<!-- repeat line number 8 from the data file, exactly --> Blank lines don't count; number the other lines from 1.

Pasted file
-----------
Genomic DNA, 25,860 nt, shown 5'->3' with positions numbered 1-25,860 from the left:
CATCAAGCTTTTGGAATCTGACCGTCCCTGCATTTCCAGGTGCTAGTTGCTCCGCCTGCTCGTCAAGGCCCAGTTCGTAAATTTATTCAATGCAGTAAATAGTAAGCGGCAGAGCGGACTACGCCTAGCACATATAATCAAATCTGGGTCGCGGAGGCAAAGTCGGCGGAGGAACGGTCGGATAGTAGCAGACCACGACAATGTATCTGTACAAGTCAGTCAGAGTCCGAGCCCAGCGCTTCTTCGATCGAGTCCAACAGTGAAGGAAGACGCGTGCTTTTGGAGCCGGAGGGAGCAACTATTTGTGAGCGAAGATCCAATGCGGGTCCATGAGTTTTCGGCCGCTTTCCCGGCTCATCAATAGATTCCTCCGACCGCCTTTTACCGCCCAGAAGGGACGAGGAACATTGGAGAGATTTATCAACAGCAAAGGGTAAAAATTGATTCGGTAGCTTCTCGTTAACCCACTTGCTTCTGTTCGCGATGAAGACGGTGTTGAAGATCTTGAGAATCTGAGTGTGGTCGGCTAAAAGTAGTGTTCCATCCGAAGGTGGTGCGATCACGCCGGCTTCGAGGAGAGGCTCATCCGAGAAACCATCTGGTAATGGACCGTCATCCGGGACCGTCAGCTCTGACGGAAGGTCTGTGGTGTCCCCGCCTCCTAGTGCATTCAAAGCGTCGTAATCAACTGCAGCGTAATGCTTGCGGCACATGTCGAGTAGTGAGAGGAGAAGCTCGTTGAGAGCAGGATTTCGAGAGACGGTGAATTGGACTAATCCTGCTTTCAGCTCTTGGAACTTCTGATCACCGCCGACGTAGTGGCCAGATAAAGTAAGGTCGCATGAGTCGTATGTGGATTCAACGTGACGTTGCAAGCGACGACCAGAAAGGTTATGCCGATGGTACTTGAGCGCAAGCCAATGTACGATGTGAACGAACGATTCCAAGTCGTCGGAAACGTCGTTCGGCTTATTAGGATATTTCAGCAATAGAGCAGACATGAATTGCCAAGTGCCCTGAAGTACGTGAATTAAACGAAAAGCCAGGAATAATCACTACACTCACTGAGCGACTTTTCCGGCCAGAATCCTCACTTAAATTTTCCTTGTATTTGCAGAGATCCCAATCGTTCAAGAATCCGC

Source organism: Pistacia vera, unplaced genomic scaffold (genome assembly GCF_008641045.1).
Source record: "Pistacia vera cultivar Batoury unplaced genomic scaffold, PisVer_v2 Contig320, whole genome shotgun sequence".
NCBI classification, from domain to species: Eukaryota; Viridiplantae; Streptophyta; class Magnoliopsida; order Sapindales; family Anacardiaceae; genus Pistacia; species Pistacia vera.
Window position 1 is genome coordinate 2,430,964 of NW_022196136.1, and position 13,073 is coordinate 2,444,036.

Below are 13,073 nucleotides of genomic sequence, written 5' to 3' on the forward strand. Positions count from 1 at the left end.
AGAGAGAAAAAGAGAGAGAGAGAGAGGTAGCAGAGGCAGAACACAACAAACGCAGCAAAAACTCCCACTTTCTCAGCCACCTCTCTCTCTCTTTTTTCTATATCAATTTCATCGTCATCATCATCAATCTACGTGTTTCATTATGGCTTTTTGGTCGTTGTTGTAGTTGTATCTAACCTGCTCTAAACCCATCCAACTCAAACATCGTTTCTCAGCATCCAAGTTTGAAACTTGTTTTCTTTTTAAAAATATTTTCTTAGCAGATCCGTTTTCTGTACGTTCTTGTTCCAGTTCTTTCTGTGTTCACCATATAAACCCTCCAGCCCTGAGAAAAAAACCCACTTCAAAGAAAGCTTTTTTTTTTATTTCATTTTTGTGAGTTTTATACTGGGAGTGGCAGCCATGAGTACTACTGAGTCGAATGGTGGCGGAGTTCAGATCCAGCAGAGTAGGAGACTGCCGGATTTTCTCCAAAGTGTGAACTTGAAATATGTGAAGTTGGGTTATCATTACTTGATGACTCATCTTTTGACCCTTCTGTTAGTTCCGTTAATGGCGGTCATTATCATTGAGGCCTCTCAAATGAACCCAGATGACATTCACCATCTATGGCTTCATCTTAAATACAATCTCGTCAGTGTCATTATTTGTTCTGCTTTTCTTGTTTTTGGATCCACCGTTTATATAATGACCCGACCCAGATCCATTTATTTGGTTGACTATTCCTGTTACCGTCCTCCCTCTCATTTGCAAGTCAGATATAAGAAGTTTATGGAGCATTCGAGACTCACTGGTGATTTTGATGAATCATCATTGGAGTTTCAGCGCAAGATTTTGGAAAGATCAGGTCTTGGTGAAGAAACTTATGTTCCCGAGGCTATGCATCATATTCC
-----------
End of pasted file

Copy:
AGAGAGAAAAAGAGAGAGAGAGAGAGGTAGCAGAGGCAGAACACAACAAACGCAGCAAAAACTCCCACTTTCTCAGCCACCTCTCTCTCTCTTTTTTCTATATCAATTTCATCGTCATCATCATCAATCTACGTGTTTCATTATGGCTTTTTGGTCGTTGTTGTAGTTGTATCTAACCTGCTCTAAACCCATCCAACTCAAACATCGTTTCTCAGCATCCAAGTTTGAAACTTGTTTTCTTTTTAAAAATATTTTCTTAGCAGATCCGTTTTCTGTACGTTCTTGTTCCAGTTCTTTCTGTGTTCACCATATAAACCCTCCAGCCCTGAGAAAAAAACCCACTTCAAAGAAAGCTTTTTTTTTTATTTCATTTTTGTGAGTTTTATACTGGGAGTGGCAGCCATGAGTACTACTGAGTCGAATGGTGGCGGAGTTCAGATCCAGCAGAGTAGGAGACTGCCGGATTTTCTCCAAAGTGTGAACTTGAAATATGTGAAGTTGGGTTATCATTACTTGATGACTCATCTTTTGACCCTTCTGTTAGTTCCGTTAATGGCGGTCATTATCATTGAGGCCTCTCAAATGAACCCAGATGACATTCACCATCTATGGCTTCATCTTAAATACAATCTCGTCAGTGTCATTATTTGTTCTGCTTTTCTTGTTTTTGGATCCACCGTTTATATAATGACCCGACCCAGATCCATTTATTTGGTTGACTATTCCTGTTACCGTCCTCCCTCTCATTTGCAAGTCAGATATAAGAAGTTTATGGAGCATTCGAGACTCACTGGTGATTTTGATGAATCATCATTGGAGTTTCAGCGCAAGATTTTGGAAAGATCAGGTCTTGGTGAAGAAACTTATGTTCCCGAGGCTATGCATCATATTCC